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First chapter goal

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While editing today, it dawned on me that my character doesn't have a strong enough goal in the first chapter. Then I thought back on my other books and realized that my first chapter is weak in that regard. Not that there isn't a goal at all it's just that it seems not quite right. I know goals change as the story progresses and the story goal isn't even on the radar quite yet. But what goal should the character have in the first chapter when there's already so much going on with establishing the story? Or should the character goal in the first chapter be related to their current situation which quickly gets shattered because book, story, fiction? *catches breath* I hope that makes sense.

PS, I don't have betas or critique partners currently.
#1 - December 20, 2017, 10:39 AM

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Hi Laura,
I think you are right about possibility of a sub/faux goal in the first chapter. A lot of goals change with the enticing event and/or plot points in your story, but I do think your protagonist should have some defined goal (ie, make money cleaning yards, be the cool kid at school for once, enter a contest for a prize, save xxxx from xxxx, etc) .  It can definitely change as your character changes too.
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#2 - December 20, 2017, 10:59 AM

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The first chapter has a big job with a hint of the story question about the characters who need to be compelling. Reader has to care from the beginning to keep turning the pages. I don't think you have to have the main goal in Chap 1. but you need something that propels the character into the story--an inciting incidence.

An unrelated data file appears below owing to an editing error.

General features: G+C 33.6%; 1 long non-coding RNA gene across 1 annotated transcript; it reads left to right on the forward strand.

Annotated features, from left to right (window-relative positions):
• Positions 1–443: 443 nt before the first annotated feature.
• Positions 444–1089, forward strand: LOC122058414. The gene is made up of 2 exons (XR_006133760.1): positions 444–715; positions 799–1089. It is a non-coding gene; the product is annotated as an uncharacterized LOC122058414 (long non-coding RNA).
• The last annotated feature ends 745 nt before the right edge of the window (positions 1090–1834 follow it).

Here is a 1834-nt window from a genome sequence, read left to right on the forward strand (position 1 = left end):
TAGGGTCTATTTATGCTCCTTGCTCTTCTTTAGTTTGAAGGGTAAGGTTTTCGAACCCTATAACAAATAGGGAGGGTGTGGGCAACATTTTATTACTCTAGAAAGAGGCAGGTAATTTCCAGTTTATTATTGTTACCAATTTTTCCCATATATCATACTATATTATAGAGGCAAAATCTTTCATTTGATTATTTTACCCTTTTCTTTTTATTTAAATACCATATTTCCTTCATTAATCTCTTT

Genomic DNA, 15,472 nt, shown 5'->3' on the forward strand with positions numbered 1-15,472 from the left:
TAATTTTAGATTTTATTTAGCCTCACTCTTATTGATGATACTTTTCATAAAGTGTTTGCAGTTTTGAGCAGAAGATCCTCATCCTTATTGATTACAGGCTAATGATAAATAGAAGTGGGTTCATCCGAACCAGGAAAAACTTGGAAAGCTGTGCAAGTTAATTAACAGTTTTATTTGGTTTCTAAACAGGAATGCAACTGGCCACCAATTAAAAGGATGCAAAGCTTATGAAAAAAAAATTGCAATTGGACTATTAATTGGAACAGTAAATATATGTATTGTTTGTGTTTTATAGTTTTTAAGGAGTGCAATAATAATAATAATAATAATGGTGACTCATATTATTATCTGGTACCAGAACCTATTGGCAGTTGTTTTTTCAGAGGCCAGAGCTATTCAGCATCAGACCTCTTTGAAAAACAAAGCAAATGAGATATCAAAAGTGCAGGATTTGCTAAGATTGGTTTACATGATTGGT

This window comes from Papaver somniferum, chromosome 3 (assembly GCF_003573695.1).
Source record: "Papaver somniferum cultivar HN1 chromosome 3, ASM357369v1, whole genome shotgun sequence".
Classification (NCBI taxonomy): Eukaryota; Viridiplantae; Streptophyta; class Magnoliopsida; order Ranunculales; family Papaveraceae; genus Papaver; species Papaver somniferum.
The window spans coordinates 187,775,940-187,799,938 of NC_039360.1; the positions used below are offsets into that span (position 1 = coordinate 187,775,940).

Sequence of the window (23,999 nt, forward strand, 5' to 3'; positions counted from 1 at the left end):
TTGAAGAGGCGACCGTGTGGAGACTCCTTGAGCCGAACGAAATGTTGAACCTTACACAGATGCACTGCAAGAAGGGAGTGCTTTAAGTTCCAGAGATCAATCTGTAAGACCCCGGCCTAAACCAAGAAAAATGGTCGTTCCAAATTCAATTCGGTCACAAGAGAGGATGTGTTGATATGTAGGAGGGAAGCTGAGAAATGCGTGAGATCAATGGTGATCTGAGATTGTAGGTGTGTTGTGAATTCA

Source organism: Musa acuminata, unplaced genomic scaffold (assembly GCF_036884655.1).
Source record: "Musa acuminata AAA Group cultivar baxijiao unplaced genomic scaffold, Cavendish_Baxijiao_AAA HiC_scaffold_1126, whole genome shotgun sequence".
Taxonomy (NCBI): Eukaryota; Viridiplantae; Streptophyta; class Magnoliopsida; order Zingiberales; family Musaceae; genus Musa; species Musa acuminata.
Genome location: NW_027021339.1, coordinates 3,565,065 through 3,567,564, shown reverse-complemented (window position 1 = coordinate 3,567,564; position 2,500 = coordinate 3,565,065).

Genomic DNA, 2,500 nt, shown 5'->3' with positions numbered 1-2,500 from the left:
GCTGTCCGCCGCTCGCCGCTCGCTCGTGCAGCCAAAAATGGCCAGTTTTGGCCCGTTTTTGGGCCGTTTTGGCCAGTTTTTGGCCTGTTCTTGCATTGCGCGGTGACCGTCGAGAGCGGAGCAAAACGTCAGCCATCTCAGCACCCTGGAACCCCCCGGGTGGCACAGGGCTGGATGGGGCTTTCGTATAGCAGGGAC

Have you read Hooked by Les Edgarton? It's an excellent book to study and put into practice. Happy reading and writing.
#3 - December 20, 2017, 12:12 PM
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I just wanted to add that there is no harm in having the story goal/main goal in chapter one. The key is to make the reader want to keep reading.
#4 - December 20, 2017, 09:00 PM
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The first chapter has a big job with a hint of the story question about the characters who need to be compelling. Reader has to care from the beginning to keep turning the pages. I don't think you have to have the main goal in Chap 1. but you need something that propels the character into the story--an inciting incidence.

Have you read Hooked by Les Edgarton? It's an excellent book to study and put into practice. Happy reading and writing.

I'll have to look into Hooked. Thanks for the recommendation.
#5 - December 21, 2017, 08:11 AM

I just wanted to add that there is no harm in having the story goal/main goal in chapter one. The key is to make the reader want to keep reading.

True. I'm thinking I might need to bring the main goal in the first chapter. Thanks.
#6 - December 21, 2017, 08:13 AM

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The feedback above is spot-on. You need to have someone and something  readers will not want to put down because they care about it, though the main goal can be revealed (to the character or to the reader) later. Making us care about the character and what will happen next is most easily achieved by having the main goal evident right of the bat, but it isn't the only way.
#7 - December 21, 2017, 11:55 AM
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It's a good idea to try to put the inciting incident, something that causes a change, in the first or second chapter.
#8 - December 22, 2017, 09:04 AM
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It's a good idea to try to put the inciting incident, something that causes a change, in the first or second chapter.

I usually try to have that happen by the end of the first or at least give a really strong  hint that poo is about to hit the fan. lol
#9 - December 24, 2017, 09:23 AM

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